Republicans, What Are You Even Doing Right Now?

Republicans should be having a good year in 2024. Joe Biden has some of the worst favorability numbers we’ve ever seen. Inflation has cooled a bit but is still way higher than it should be and key goods are still running very hot. The American public doesn’t feel confident in the current direction of the country and they damn sure don’t feel good about the current administration or the economy.

Crime is still a major issue in many American cities. We’ve watched Democratic leadership in major urban areas completely hand their cities over to criminals and the homeless. The fentanyl crisis is still looming over American families. We have a mental health crisis that has swept the nation since COVID (at the very least).

And yet I refuse to underestimate the ability of the Republican Party to screw this up. Especially since, currently, Republicans are arguing over social studies standards in Florida.

I get it. Kamala Harris attacked Florida over one line in a string of standards about slavery. The concept behind that line, which perhaps could have been phrased better, is not new to the world of academics. Somewhat hilariously, the same idea exists in the AP African American Studies curriculum that Florida famously banned this year.

So, of course, there is a need to defend it from Harris. The fact that we’re now slamming Byron Donalds (a Trump endorser) and Tim Scott (a Trump opponent) for taking issue with the phrasing has turned this into a clusterf-… well, you get the idea.

There is a very easy way to talk about this.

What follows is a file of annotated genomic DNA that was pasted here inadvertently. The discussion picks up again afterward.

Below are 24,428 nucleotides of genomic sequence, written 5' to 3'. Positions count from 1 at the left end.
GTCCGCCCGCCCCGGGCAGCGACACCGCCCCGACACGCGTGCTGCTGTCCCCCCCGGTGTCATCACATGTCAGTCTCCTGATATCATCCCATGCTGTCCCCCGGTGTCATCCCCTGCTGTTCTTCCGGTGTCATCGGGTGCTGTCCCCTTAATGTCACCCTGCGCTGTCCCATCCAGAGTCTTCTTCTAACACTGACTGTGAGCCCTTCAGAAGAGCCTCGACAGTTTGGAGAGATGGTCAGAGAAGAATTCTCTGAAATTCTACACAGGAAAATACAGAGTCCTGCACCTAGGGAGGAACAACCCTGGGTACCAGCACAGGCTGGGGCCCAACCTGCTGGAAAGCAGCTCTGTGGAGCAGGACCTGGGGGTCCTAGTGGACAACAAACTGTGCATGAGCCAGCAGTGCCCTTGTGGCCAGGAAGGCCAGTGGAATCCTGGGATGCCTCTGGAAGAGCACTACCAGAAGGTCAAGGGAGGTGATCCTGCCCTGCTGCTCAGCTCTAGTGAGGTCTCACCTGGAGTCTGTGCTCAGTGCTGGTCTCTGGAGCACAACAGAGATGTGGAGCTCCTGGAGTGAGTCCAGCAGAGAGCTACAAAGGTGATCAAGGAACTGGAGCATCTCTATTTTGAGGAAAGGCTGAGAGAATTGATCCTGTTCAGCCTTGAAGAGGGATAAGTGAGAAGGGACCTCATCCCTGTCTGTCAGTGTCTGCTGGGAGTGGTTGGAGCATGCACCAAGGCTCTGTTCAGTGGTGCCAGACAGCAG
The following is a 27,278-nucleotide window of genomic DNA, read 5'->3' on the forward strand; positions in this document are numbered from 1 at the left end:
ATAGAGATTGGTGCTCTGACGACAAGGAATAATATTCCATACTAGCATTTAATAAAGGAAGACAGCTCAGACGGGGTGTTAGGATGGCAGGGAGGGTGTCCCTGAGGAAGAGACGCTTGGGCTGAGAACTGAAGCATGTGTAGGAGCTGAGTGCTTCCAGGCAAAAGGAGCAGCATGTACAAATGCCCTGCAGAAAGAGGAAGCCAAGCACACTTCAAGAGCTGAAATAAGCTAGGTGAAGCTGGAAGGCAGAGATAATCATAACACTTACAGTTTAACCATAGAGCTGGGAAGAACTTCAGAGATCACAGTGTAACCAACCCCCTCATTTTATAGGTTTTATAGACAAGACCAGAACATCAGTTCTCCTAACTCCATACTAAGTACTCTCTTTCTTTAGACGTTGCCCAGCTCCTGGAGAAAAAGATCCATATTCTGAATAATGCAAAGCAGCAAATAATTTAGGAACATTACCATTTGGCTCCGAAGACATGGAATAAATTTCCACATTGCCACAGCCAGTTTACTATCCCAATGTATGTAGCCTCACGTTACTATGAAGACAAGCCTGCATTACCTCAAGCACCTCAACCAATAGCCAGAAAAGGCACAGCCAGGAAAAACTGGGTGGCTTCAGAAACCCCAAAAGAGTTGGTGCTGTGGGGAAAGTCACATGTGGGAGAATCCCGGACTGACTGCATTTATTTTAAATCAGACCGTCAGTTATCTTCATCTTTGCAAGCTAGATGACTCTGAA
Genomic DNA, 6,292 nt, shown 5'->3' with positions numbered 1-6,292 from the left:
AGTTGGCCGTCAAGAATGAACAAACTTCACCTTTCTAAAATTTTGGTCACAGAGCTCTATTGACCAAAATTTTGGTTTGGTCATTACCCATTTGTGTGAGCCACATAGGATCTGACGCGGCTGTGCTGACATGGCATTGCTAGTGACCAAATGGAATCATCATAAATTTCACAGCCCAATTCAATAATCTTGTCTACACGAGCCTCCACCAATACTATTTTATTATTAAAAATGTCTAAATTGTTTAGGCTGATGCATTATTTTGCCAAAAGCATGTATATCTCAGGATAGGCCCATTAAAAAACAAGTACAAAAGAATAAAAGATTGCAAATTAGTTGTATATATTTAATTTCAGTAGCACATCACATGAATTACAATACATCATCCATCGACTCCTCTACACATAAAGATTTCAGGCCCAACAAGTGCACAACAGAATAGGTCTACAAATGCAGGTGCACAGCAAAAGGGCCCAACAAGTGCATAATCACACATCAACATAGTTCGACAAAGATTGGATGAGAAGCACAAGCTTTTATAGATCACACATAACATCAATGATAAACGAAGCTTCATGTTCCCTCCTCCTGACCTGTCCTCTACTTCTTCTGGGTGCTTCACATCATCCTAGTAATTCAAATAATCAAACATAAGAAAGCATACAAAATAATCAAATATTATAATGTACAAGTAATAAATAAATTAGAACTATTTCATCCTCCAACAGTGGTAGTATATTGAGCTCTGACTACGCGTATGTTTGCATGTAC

1. If you are Ron DeSantis, you stick to the talking point that these standards were written by a largely not-white set of academic professionals and not by your office. You also refer all questions about the standards to the committee that wrote them.
  2. If you are Tim Scott, you regret the phrasing of that one set of standards and hope that it doesn’t ultimately lead to misguided instruction, but that your focus is on the country and, as President, it would not be your place to force any changes because education is better left in the hands of local and state officials.

And then, everyone moves on.

But, instead, you have one candidate who is supposed to be resetting and yet isn’t. You have another candidate who was heading in the right direction largely because he was staying out of these fights. The frontrunner, meanwhile, is now facing even more indictments and the latest legal drama isn’t providing the bump in polling it used to. The other candidates are pretty much nowhere to be seen.

I think the Wall Street Journal editorial board probably said it best this morning regarding the DeSantis campaign when it wrote “Mr. DeSantis turned a narrow first gubernatorial win into a blowout re-election in a competitive state. A record that compelling would be a terrible thing to waste on a campaign based on right-wing grievances.” The Great American Comeback is a message that desperately needs to get out there, and all sides need to focus on fixing the real concerns of Americans across the board, not just the very online far-right base.

But it isn’t just DeSantis who needs to go there. Virtually every question the media wants to ask every candidate concerns Trump, the 2020 election, or social justice in some way. You don’t actually have to answer those questions. You can redirect back to the talking points that matter. It is a choice not to, and the candidates and campaigns making that choice are making a mistake.

In the long run, there won’t be many people who remember this little tiff in the Republican primary. But this isn’t about what they remember from these arguments. What they’ll remember is a block of time where candidates weren’t talking about something that really mattered to them. The problem isn’t the fight, but the fact that it’s a distraction.

Do better.

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